IL-1 Suppression May Improve Dilated Cardiomyopathy Save
Interleukin-1 (IL-1) suppression helped reverse symptoms of dilated cardiomyopathy (DCM) for one patient in a case study that may implicate inflammation in the development of the condition.
The 57-year-old man with a 2-year history of DCM had been hospitalized for chronic fatigue and dyspnea secondary to heart failure (New York Heart Association class III). Transthoracic echocardiography (TTE) showed a severely dilated left ventricle; left ventricular ejection fraction (LVEF) was 28%. Cardiac catheterization showed normal coronary arteries.
After 6 months of optimal medical therapy, the patient remained symptomatic - - TTE again showing a severely dilated left ventricle.
With no autoantibodies in blood or viral genome sequences in endomyocardial biopsy, he was determined to meet criteria for idiopathic inflammatory DCM, Giulio Cavalli, MD, of San Raffaele Scientific Institute in Milan, Italy, and colleagues reported online in the Annals of Internal Medicine.
The patient was then started on subcutaneous injections of anakinra (Kineret, the recombinant form of the endogenous antagonist for the interleukin-1 receptor) - - and "the clinical response was striking," Cavalli's group said.
Within 2 weeks, the patient improved to New York Heart Association class I and had LVEF climb to 38%.
Four weeks in, LVEF rose even further, to 42%. There was no change in myocardial scarring, but myocardial edema nearly resolved and ventricular ectopic beats almost disappeared. A decrease in the serum interleukin-6 level (a measure of the amount of inflammation sustained by interleukin-1) confirmed that anakinra had effectively suppressed the inflammation, the researchers reported.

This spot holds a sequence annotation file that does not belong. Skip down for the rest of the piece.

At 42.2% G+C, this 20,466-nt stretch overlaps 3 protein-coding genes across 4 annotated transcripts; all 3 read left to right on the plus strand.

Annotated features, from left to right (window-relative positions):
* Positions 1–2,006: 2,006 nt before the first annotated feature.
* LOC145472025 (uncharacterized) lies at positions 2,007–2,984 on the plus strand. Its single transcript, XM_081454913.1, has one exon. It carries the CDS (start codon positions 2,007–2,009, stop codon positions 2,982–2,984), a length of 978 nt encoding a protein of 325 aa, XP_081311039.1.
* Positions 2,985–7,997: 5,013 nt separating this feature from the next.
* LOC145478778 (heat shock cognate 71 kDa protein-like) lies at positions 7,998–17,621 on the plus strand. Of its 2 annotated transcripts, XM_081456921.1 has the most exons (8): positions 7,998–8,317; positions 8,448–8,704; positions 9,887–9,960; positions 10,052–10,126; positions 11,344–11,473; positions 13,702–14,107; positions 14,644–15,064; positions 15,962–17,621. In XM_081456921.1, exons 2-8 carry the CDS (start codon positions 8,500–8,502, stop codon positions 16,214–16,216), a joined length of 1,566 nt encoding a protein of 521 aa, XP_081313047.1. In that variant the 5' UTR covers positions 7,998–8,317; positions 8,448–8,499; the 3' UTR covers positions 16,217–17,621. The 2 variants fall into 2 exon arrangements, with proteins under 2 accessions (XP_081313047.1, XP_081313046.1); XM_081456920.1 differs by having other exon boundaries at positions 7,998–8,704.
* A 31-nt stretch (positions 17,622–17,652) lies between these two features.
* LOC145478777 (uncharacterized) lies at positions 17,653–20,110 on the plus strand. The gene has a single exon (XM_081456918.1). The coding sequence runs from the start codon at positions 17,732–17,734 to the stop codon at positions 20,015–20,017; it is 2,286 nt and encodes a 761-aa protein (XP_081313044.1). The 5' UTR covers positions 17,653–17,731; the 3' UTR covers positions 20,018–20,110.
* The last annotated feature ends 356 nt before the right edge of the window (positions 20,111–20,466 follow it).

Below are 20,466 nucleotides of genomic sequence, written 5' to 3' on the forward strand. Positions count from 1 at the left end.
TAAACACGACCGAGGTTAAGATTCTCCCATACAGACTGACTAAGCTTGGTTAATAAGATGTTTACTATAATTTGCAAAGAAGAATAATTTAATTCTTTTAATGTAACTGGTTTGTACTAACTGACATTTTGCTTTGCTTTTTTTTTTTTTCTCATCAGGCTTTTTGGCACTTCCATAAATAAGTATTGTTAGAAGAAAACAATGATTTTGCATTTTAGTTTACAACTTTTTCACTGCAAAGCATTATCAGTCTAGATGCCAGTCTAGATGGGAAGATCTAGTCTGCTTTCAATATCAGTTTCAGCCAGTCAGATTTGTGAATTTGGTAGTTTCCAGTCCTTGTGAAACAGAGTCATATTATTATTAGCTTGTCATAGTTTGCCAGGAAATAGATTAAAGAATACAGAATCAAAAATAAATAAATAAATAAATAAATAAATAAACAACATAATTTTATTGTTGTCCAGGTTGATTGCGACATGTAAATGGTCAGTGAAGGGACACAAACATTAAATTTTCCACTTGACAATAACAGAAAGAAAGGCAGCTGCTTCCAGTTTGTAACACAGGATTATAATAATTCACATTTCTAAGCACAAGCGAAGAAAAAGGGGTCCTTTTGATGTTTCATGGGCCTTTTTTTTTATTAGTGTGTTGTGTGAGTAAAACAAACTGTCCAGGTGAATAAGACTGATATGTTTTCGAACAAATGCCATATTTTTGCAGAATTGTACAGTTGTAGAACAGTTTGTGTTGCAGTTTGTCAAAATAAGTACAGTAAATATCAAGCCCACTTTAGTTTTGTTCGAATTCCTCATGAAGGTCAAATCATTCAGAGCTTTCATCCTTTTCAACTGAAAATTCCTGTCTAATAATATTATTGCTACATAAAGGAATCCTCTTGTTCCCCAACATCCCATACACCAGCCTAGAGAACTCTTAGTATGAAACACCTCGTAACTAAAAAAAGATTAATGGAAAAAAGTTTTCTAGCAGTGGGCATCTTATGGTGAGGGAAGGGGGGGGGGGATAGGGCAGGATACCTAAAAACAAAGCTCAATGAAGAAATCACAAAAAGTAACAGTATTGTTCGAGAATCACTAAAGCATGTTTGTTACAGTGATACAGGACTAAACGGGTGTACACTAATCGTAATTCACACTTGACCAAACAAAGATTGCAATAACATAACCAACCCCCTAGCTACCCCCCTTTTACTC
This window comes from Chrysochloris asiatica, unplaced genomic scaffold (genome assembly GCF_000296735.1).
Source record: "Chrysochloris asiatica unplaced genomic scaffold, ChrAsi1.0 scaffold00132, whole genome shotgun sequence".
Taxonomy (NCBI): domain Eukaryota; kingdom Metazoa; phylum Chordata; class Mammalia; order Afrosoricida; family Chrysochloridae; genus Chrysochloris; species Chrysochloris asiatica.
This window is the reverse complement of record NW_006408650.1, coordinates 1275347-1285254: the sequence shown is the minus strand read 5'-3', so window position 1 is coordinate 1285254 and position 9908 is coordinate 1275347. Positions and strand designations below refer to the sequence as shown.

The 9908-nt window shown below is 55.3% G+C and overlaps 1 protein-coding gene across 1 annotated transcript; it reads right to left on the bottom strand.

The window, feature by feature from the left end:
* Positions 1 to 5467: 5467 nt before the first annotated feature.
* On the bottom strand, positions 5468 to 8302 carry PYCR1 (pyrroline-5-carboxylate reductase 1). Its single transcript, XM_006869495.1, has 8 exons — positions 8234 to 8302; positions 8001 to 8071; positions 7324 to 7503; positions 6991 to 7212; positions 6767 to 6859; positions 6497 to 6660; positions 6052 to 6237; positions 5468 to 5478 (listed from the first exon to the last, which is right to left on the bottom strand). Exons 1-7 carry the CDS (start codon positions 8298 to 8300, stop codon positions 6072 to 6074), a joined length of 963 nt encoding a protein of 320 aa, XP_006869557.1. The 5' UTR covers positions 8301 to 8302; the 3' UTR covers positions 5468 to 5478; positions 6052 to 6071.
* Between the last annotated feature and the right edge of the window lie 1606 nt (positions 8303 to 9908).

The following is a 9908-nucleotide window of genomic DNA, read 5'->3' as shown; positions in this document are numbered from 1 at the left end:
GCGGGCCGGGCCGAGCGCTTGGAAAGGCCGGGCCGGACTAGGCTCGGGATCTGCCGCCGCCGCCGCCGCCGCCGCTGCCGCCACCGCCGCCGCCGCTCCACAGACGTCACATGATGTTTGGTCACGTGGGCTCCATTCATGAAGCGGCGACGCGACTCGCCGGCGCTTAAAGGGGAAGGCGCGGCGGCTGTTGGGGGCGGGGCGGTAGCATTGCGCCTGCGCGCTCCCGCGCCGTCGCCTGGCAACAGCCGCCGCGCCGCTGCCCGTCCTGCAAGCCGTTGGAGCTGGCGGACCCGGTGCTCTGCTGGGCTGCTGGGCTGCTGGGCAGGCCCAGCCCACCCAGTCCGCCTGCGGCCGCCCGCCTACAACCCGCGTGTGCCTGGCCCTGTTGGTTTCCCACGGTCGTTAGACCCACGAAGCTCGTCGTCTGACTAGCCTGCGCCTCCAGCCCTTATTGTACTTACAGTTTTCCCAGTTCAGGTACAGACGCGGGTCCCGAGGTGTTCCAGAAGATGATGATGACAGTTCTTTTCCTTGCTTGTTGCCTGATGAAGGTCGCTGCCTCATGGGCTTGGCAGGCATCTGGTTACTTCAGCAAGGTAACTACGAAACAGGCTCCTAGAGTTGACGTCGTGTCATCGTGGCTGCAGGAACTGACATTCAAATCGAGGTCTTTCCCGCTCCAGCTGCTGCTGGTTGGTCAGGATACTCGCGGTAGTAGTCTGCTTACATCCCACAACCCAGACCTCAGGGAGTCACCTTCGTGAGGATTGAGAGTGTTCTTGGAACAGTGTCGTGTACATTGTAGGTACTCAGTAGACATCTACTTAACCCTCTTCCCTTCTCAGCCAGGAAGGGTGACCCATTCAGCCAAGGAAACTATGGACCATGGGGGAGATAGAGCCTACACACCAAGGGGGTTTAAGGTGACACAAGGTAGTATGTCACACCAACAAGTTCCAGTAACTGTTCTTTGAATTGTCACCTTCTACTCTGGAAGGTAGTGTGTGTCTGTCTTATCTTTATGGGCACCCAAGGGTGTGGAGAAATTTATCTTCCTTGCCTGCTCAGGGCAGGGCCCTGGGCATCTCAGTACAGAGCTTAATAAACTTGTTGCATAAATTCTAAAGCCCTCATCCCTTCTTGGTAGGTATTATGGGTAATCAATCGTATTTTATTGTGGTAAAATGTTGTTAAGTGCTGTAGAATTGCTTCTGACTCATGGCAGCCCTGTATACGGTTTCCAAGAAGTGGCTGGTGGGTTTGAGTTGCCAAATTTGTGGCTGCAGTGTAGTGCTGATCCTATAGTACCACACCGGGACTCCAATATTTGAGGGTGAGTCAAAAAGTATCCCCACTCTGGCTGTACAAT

"This patient with DCM experienced what we believe to be unprecedented clinical improvement with use of anakinra to inhibit interleukin-1. Improvement began soon after anakinra administration and was obvious by every measure. The patient felt better and was able to lead a more normal life," they said.
Much is already known about the safety of anakinra from patients with rheumatologic conditions, according to Cavalli and colleagues, who said they believed "that this treatment and the role of chronic low-grade inflammation in DCM deserve further investigation."The inflammatory hypothesis in cardiovascular disease was validated last year in the CANTOS trial, in which another anti-inflammatory monoclonal antibody, canakinumab (Ilaris), reduced cardiovascular events by 15%.
That drug carries a cost of $16,000 per injection, which was once every 3 months in CANTOS. Anakinra, at the standard 100 mg per day dose, retails for about $1,000 per week.
Cavalli reported personal fees from SOBI and Novartis.